Seedlings of flat-leaf parsley, planted at the tail end of summer, have, halfway through winter, become forests. Which is a stroke of luck, really. It’s the one thing that I seem to be able to grow rather well. Other things – the pennywort I wanted so badly; the stubby bushes of rosemary that will not even try – are moving at the proverbial snail's pace, but the parsley, it is unstoppable. Lush forests of greenery that sit close to the back door so that I can slip out, feet un-shod, to grab a handful or two as needed. It’s enough to make a trainee kitchen gardener feel inordinately proud.
A mountain of parsley went into this soup, a wise attempt to harvest just a little of this year’s prolific crop. Incredibly delicious it is, though the sum of its parts may not initially suggest much. Ladled into shallow soup plates, this becomes quite sophisticated. Understatedly elegant and deeply herbal, in a deeply nourishing sort of way. Honest, restorative, iron-rich. Frugal winter food.
A soup to make you feel like a gardener, even if you’re not.
Parsley soup – feeds 2
To use anything less than a forest of parsley is to miss the point. This must be vital, green and herbal. You’ll need a whopping 300g, a generous ½ lb or so, to suffice two. Adapted from The Cranks Bible.
2 very large bunches of flat-leaf parsley
1 small onion, roughly chopped
6 cloves of garlic, roughly chopped
2 tablespoons of butter (or olive oil)
2 small potatoes
½ teaspoon of good veg stock powder (optional)
Sea salt and pepper
Best olive oil, for drizzling
1 heaped tablespoon of smoked almonds, chopped (optional)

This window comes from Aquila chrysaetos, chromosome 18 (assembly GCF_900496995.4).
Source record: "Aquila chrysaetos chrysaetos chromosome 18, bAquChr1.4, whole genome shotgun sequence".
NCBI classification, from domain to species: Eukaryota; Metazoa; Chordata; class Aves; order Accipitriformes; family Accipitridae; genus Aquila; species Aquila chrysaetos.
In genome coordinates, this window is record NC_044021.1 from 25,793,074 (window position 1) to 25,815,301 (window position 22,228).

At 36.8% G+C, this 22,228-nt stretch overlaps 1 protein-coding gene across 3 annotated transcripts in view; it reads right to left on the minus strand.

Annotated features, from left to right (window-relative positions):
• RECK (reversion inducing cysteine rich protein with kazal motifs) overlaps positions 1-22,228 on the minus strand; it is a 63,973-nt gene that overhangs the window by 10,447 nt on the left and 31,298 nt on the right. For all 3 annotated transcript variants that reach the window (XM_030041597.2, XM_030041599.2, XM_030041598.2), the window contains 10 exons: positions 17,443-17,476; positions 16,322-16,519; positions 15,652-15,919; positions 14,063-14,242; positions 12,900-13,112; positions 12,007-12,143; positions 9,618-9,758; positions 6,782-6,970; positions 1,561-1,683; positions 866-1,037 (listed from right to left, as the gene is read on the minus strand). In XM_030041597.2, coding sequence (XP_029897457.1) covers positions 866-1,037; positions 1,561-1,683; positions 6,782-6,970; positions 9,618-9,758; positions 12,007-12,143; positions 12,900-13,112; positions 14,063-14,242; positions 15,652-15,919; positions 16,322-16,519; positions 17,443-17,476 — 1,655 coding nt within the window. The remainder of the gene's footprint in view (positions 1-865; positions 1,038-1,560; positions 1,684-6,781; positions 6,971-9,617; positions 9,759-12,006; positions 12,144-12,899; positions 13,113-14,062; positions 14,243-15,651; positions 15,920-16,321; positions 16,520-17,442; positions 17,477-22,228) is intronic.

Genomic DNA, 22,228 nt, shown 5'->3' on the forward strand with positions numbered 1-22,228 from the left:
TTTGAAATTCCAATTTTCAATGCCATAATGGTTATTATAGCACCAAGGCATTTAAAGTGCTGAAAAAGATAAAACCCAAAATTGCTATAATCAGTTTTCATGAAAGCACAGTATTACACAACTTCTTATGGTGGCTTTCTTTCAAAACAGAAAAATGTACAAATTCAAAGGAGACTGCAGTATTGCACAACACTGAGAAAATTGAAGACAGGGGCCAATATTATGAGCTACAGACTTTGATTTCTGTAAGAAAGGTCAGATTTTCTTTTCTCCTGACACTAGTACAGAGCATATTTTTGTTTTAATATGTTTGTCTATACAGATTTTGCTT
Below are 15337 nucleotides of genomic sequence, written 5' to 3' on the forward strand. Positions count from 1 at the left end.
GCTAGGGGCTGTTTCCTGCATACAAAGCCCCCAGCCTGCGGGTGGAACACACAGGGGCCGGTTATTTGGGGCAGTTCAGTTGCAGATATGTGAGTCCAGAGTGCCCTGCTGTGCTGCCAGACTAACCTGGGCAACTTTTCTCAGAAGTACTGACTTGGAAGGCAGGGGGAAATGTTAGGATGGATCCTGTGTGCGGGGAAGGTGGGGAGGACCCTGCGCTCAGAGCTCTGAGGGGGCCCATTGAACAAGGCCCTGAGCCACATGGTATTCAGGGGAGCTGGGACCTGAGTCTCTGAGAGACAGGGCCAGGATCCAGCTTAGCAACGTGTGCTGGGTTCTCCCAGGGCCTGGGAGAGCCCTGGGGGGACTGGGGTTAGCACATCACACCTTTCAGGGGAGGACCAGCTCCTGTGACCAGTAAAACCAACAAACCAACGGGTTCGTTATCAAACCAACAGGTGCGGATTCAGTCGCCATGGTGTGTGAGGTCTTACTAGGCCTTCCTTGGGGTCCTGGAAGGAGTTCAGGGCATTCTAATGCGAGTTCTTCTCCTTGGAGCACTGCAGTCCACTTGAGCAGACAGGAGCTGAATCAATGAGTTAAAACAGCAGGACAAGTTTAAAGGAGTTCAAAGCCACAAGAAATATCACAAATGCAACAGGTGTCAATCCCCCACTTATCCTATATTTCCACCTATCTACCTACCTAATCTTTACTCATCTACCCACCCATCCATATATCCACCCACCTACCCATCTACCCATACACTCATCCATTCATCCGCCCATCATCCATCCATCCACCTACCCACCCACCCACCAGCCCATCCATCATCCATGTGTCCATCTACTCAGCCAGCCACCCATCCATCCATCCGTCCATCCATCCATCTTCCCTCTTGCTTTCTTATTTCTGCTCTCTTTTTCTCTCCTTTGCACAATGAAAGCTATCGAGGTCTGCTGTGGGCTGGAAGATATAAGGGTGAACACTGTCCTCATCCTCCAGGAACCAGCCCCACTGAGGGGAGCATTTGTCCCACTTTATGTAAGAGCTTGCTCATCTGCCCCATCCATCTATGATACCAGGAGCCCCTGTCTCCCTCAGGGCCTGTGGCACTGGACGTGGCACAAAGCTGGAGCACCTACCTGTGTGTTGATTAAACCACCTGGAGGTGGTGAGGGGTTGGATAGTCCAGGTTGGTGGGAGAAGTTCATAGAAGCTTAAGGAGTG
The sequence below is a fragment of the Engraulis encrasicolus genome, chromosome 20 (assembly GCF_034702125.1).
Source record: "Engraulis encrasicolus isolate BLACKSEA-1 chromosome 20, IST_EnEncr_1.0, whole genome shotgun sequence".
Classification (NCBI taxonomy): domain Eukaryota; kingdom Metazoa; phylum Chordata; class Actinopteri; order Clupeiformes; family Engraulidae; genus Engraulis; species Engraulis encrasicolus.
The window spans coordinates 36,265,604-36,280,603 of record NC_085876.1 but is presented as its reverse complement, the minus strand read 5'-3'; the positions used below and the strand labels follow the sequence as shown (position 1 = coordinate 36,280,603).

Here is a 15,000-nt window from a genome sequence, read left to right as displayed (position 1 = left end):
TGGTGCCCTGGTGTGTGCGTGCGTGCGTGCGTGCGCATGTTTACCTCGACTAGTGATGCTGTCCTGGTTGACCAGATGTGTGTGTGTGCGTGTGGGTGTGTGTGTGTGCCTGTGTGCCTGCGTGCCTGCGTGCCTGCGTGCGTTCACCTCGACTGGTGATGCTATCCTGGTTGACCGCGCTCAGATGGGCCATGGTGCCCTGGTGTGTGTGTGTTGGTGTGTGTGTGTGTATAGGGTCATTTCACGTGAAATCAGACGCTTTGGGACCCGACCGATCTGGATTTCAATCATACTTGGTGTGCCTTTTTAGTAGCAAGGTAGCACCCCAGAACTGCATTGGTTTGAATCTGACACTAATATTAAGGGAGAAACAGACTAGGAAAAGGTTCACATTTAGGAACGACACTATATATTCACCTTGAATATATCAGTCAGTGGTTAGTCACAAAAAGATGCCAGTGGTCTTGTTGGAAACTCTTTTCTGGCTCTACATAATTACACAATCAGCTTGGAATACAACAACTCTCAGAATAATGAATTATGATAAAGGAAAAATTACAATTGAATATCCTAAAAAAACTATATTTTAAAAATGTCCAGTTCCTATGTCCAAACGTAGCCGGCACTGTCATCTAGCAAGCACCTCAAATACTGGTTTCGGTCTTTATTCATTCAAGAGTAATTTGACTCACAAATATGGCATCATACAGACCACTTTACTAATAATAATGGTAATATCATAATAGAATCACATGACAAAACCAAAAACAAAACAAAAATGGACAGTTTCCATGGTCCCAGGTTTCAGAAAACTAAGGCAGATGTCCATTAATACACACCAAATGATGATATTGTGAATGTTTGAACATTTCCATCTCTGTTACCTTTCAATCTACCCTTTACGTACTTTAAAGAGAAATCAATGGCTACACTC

Cut the parsley leaves from their stalks. Place the stalks in a large saucepan and cover, quite generously, with cold water. Throw in the onion and half of the garlic. Bring to a boil, reduce the heat and simmer, partially covered, for 30 minutes.
Roughly chop the parsley leaves. Scrub the potatoes and chop them into chunks.
Stew the potatoes and garlic in the butter gently, stirring from time to time, for 15 minutes. Add the parsley leaves and stir slowly through the garlicky potatoes for a minute, maybe two. You want it to collapse a little. Measure out 3½ cups of parsley stock and pour it in next. Stir, then add the stock powder. Simmer, covered, until the potatoes crush easily against the side of the pot – 10 - 15 minutes should do it. Season to taste. Cool a little before blending until velvet-smooth. Serve with a thread of good, spicy olive oil and the almonds, if you’re using them.
In other news, I’ve been watching Posh Nosh over here and laughing very loudly. Required viewing for anyone who claims to love cooking, I reckon. Richard E. Grant at his absolute best.